Founder’s Day: Remembering Mrs. Coolidge in Coolidge Auditorium

The Coolidge Legacy. Biography by Cyrilla Barr, published by Library of Congress, 1997, 63 pgs.

Does the name “Coolidge” sound familiar? If you’re a regular LC concert goer, or have taken a tour of the Jefferson Building, then you know about the Library’s Coolidge Auditorium. Were you to assume that this venue was funded by or named for President Calvin Coolidge, you would be wrong! Our famous auditorium was constructed due to the passion, vision, and funding of one of the Music Division’s greatest patrons: Elizabeth Sprague Coolidge (1864-1953).

Mrs. Coolidge (as we reverently refer to her here in the Music Division), came from a financially and culturally privileged family, and inherited a love of music from her father as well as an affinity for performance from her mother. Though she excelled in her piano education as a child and a young woman, Elizabeth was ushered by family and society into a life dedicated to husband and family, where performance could be pursued as a hobby in women’s clubs, but by no means as a professional career.

After losing her entire family to death and physical distance between 1915 and 1916, Mrs. Coolidge was left with a large inheritance. She began funding charitable causes, largely including music organizations such as the successful Berkshire Festival and Competition. The Berkshire Competition invited contemporary composers to submit compositions for chamber music, reflecting Mrs. Coolidge’s personal passion for new chamber music.

As years went on, Mrs. Coolidge became concerned with not only promoting new chamber music in her own lifetime, but in establishing a legacy that would ensure the continuance of her efforts after her time. In 1924, Mrs. Coolidge submitted a formal proposal for the construction of an auditorium at the Library of Congress. It took an act of Congress to accept this unprecedented gift to the government, and construction lasted only one year before the auditorium was ready for its first performance in 1925. In addition to the wonderful performance venue she funded, Mrs. Coolidge began commissioning new works by the great composers of the 20th century through her foundation. As a part of this program, Mrs. Coolidge required those composers to submit manuscript copies of the commissioned works – an effort that greatly added to the richness of our collections. If you are interested in reading more about this fascinating woman, often referred to as the “patron saint of American music”, you can download a PDF of Cyrilla Barr’s biography of Mrs. Coolidge, The Coolidge Legacy, on the Performing Arts Encyclopedia.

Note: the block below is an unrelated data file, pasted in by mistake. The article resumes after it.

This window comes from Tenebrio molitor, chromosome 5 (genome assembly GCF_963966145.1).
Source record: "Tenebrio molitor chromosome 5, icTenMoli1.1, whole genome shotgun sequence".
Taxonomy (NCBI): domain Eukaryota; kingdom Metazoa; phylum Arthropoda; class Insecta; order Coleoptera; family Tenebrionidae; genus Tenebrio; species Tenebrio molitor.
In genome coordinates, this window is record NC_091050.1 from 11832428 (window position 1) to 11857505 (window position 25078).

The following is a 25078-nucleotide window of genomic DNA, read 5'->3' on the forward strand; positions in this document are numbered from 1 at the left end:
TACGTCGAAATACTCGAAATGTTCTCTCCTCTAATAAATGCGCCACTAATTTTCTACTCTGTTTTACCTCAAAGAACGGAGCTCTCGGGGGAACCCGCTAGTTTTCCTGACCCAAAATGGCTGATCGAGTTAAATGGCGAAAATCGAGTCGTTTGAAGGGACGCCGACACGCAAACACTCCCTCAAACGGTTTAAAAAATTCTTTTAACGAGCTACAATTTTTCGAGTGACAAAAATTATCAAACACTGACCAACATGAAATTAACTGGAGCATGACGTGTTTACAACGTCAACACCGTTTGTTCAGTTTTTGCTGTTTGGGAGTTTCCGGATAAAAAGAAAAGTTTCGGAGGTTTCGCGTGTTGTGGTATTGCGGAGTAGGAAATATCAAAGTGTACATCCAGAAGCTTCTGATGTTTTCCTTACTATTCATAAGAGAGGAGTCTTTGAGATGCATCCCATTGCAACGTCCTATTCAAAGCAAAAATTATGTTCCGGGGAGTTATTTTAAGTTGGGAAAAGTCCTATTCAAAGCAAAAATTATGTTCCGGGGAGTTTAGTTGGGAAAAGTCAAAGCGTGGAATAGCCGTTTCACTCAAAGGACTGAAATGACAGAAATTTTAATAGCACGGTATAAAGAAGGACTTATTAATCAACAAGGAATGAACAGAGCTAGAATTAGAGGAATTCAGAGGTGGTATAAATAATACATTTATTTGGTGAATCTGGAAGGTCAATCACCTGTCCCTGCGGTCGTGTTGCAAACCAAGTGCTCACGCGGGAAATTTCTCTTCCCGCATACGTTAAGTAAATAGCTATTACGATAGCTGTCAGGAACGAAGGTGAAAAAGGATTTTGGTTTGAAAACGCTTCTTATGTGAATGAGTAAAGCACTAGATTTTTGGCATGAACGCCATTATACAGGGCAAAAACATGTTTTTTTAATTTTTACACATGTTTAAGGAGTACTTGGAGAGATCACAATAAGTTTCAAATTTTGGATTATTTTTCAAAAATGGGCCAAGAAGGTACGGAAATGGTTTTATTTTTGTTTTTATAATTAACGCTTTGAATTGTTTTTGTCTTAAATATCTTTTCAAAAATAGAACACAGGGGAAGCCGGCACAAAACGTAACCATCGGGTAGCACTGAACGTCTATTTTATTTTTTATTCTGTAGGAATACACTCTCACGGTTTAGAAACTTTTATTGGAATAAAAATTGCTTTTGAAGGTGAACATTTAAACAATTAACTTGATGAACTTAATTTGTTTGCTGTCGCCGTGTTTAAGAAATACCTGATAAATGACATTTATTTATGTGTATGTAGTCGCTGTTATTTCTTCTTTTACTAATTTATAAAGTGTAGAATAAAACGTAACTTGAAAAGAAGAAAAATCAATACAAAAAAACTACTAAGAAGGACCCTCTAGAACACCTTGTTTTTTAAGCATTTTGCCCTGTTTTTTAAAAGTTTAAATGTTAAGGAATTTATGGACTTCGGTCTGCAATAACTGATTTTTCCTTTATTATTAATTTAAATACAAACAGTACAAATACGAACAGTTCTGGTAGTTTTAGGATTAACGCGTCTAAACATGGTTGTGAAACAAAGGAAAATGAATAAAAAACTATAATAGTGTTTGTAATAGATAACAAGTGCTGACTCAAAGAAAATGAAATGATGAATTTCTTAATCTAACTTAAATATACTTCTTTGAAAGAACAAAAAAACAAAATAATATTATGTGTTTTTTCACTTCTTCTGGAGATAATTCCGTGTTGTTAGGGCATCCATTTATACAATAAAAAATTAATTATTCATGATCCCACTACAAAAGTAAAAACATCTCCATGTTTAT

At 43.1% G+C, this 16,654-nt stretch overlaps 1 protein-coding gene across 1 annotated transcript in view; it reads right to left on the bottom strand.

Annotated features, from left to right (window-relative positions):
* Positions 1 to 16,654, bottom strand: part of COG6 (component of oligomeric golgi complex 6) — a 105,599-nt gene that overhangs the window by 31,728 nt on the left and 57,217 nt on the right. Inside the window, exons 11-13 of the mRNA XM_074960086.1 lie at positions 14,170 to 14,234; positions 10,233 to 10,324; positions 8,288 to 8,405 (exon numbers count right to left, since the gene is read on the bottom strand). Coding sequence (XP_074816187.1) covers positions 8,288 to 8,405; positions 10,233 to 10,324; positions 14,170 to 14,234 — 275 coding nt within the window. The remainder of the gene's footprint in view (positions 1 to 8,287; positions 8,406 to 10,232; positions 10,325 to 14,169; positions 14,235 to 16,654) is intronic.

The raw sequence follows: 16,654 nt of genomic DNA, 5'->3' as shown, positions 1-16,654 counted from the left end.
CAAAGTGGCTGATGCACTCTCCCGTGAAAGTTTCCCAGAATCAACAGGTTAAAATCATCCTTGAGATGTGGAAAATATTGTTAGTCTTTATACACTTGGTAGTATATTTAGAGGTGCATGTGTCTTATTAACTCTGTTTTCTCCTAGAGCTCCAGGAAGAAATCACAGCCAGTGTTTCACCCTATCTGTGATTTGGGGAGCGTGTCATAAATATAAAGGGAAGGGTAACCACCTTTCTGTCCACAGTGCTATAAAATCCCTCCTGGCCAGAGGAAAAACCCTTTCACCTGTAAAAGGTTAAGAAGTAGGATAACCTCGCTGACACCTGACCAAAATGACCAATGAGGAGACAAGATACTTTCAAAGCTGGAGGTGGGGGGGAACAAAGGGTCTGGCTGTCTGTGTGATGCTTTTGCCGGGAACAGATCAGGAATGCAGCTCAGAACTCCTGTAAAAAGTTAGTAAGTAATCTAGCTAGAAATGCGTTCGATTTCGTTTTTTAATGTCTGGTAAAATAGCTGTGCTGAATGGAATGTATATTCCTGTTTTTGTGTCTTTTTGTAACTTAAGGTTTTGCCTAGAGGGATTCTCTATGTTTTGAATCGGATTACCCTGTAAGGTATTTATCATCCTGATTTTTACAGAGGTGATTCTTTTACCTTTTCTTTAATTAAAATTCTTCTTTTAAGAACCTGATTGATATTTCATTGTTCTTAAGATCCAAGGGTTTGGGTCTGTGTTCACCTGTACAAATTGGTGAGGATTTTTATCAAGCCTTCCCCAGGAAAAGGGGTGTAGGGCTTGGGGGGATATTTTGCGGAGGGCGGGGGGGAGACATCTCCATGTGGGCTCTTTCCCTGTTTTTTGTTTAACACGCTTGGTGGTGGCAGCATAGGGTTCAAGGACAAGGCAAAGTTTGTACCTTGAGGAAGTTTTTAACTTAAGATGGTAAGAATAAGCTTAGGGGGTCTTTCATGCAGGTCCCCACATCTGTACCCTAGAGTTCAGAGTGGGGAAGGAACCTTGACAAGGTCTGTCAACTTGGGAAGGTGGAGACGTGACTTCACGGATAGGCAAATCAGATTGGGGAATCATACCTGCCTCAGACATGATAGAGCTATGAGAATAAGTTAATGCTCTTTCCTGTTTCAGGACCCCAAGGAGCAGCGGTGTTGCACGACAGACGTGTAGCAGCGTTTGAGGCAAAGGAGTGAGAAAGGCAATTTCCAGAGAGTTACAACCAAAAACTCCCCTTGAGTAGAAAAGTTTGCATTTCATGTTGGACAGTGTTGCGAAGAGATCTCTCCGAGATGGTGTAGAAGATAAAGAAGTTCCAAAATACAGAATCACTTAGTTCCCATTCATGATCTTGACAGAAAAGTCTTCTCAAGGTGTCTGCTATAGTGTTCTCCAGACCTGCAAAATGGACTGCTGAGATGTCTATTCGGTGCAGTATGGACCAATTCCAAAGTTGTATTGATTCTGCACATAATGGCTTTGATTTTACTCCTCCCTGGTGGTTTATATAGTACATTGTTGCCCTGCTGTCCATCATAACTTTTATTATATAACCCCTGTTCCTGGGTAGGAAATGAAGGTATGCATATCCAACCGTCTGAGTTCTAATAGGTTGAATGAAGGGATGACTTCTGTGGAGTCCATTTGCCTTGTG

On Mrs. Coolidge’s 80th birthday, October 30, 1944, Coolidge Auditorium hosted the world-famous premiere of Martha Graham and Aaron Copland’s “Appalachian Spring” (check out Copland’s sketches of the music!). Quite a birthday gift, indeed! We in the Music Division continue to celebrate our great patroness’s birthday every year with our annual Founder’s Day concert, this year featuring the Finnish period instrument ensemble Helsinki Baroque who will be performing tomorrow night, on what would be Mrs. Coolidge’s 146th birthday, at 8:00 in Coolidge Auditorium.

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